Hand Tools Archive

Subject:
Shrinkage tables and the hysteresis effect

Wiley Horne--So. Calif.
Thanks to all contributing! This is just a note to pick up on Bill's observation,

" In my experience, and for some valid reasons, they [shrinkage tables] over predict wood movement."

and John in NM who noted the same thing.

Back in 2007 on this forum, we had a discussion of this very subject, and Larry Williams said there was a phenomenon called 'hysteresis' which partly explained why wood, once dried, tended not to pick up the amount of moisture expected during seasonal humidity increases.

Sorption hysteresis. Doing some googling, I found a bunch of papers on 'sorption hysteresis'. It's a well-known phenomenon, though the theory and mechanism of how it happens is still being argued. Most of the papers on the subject become quickly impenetrable without a lot of background or further study. But here is a study from 1957 which is clearly written, whose terms are defined, and whose summary results comport well with other experimental results:

http://ir.library.oregonstate.edu/xmlui/bitstream/handle/1957/6022/Some_Aspects_ocr.pdf?sequence=1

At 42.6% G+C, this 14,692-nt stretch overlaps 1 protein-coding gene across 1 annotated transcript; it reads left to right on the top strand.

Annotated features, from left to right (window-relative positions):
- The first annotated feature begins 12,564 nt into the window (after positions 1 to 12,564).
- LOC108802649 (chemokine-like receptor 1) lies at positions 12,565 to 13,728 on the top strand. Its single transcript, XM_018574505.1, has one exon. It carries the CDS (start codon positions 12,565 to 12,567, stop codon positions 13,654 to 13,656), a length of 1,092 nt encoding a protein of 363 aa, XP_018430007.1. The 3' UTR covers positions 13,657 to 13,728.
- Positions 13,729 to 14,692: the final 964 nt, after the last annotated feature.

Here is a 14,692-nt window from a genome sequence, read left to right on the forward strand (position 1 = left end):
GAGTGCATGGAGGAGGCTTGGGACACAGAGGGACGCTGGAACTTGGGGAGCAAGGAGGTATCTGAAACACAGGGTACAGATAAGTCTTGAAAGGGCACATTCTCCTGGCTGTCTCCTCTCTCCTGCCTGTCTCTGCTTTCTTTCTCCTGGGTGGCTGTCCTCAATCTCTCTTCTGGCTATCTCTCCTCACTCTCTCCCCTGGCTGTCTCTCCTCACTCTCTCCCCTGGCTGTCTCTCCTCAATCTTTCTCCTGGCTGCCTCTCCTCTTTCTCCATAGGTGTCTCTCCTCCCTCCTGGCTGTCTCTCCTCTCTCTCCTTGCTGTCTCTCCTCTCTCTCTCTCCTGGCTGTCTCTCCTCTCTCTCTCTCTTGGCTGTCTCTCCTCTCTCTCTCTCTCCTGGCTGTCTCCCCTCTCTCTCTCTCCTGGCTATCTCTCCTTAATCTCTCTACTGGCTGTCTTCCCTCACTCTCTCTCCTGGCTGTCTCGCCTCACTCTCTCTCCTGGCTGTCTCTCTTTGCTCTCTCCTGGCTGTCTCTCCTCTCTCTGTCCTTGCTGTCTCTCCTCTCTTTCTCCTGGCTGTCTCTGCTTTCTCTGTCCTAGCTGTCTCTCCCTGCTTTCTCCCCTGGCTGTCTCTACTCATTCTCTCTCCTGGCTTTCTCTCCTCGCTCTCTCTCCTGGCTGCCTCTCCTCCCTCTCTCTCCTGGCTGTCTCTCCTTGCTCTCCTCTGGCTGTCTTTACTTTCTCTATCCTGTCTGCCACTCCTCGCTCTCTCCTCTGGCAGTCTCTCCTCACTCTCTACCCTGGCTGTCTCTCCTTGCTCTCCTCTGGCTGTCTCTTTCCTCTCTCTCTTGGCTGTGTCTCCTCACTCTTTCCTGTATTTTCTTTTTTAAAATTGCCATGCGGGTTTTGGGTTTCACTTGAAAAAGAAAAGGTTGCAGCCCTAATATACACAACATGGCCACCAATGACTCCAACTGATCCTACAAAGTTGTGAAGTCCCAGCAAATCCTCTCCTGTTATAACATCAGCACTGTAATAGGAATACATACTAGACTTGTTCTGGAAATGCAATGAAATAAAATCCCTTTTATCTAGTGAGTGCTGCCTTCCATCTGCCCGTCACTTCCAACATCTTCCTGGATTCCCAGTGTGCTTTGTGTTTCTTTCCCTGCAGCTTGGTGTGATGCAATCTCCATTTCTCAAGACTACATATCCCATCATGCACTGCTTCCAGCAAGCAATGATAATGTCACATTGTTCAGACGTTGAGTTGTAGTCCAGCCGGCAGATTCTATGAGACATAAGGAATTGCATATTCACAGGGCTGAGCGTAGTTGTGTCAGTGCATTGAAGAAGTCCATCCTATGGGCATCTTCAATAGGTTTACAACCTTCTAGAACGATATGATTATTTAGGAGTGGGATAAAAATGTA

The nut of the matter is that the amount of water a piece of wood will hold at a given temperature and relative humidity (it's equilibrium moisture content, or EMC) depends on that wood's history. Suppose we're talking about the EMC of a piece of wood being held at 60% humidity and 75 degrees: The eventual moisture content of the wood--it's EM--will depend upon whether the wood is coming from a wetter condition (i.e., it's desorbing), or whether it's coming from a drier condition (i.e., it's adsorbing). Desorbing wood will reach steady state at a higher moisture content than adsorbing wood.

This study's experiment with aspen indicated that the desorbing or drying wood would arrive at an EMC~ 12%, whereas a similar block of wood which had been drier, would arrive at EMC ~ 8.5 to 9%. Both blocks being held at 60% humidity and 75 degrees, come to significantly different EMC's. The previously dry piece stayed drier. In the study, see Figure 1 towards the bottom of the article for summary results.

This hysteresis effect, together with the moisture-retarding effect of film finishes, begins to explain why actual furniture shrinks or expands less than the quoted shrinkage figures, which I believe are based on the initial drying from wet wood.

Again, thanks to all!

Wiley

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